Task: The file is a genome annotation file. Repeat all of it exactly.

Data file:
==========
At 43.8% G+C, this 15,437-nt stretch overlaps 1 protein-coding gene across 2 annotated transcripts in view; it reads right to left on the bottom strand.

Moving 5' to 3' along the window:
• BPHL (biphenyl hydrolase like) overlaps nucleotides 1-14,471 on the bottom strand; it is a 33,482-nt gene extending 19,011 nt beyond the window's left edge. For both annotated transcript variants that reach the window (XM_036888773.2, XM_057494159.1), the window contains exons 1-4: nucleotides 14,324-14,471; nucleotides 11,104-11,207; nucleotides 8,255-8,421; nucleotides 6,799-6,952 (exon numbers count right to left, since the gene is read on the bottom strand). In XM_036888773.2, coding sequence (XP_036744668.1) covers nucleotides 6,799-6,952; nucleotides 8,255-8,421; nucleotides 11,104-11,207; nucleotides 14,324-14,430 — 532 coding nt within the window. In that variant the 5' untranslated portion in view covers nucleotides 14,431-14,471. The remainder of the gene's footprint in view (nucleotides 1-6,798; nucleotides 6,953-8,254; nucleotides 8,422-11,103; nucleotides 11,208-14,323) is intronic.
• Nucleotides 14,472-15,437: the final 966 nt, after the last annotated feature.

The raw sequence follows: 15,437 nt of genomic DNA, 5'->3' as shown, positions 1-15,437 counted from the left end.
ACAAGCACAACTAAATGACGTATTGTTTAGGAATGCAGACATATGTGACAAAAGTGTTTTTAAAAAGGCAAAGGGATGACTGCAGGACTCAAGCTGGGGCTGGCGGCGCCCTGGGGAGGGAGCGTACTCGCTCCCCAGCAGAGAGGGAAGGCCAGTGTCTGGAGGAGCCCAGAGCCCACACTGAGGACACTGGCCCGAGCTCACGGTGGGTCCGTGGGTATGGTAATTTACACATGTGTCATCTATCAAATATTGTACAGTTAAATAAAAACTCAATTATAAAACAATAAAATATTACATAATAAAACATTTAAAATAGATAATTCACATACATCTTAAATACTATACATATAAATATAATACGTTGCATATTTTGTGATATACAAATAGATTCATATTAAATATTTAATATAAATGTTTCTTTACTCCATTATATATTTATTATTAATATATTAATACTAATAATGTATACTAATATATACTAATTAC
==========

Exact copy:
At 43.8% G+C, this 15,437-nt stretch overlaps 1 protein-coding gene across 2 annotated transcripts in view; it reads right to left on the bottom strand.

Moving 5' to 3' along the window:
• BPHL (biphenyl hydrolase like) overlaps nucleotides 1-14,471 on the bottom strand; it is a 33,482-nt gene extending 19,011 nt beyond the window's left edge. For both annotated transcript variants that reach the window (XM_036888773.2, XM_057494159.1), the window contains exons 1-4: nucleotides 14,324-14,471; nucleotides 11,104-11,207; nucleotides 8,255-8,421; nucleotides 6,799-6,952 (exon numbers count right to left, since the gene is read on the bottom strand). In XM_036888773.2, coding sequence (XP_036744668.1) covers nucleotides 6,799-6,952; nucleotides 8,255-8,421; nucleotides 11,104-11,207; nucleotides 14,324-14,430 — 532 coding nt within the window. In that variant the 5' untranslated portion in view covers nucleotides 14,431-14,471. The remainder of the gene's footprint in view (nucleotides 1-6,798; nucleotides 6,953-8,254; nucleotides 8,422-11,103; nucleotides 11,208-14,323) is intronic.
• Nucleotides 14,472-15,437: the final 966 nt, after the last annotated feature.

The raw sequence follows: 15,437 nt of genomic DNA, 5'->3' as shown, positions 1-15,437 counted from the left end.
ACAAGCACAACTAAATGACGTATTGTTTAGGAATGCAGACATATGTGACAAAAGTGTTTTTAAAAAGGCAAAGGGATGACTGCAGGACTCAAGCTGGGGCTGGCGGCGCCCTGGGGAGGGAGCGTACTCGCTCCCCAGCAGAGAGGGAAGGCCAGTGTCTGGAGGAGCCCAGAGCCCACACTGAGGACACTGGCCCGAGCTCACGGTGGGTCCGTGGGTATGGTAATTTACACATGTGTCATCTATCAAATATTGTACAGTTAAATAAAAACTCAATTATAAAACAATAAAATATTACATAATAAAACATTTAAAATAGATAATTCACATACATCTTAAATACTATACATATAAATATAATACGTTGCATATTTTGTGATATACAAATAGATTCATATTAAATATTTAATATAAATGTTTCTTTACTCCATTATATATTTATTATTAATATATTAATACTAATAATGTATACTAATATATACTAATTAC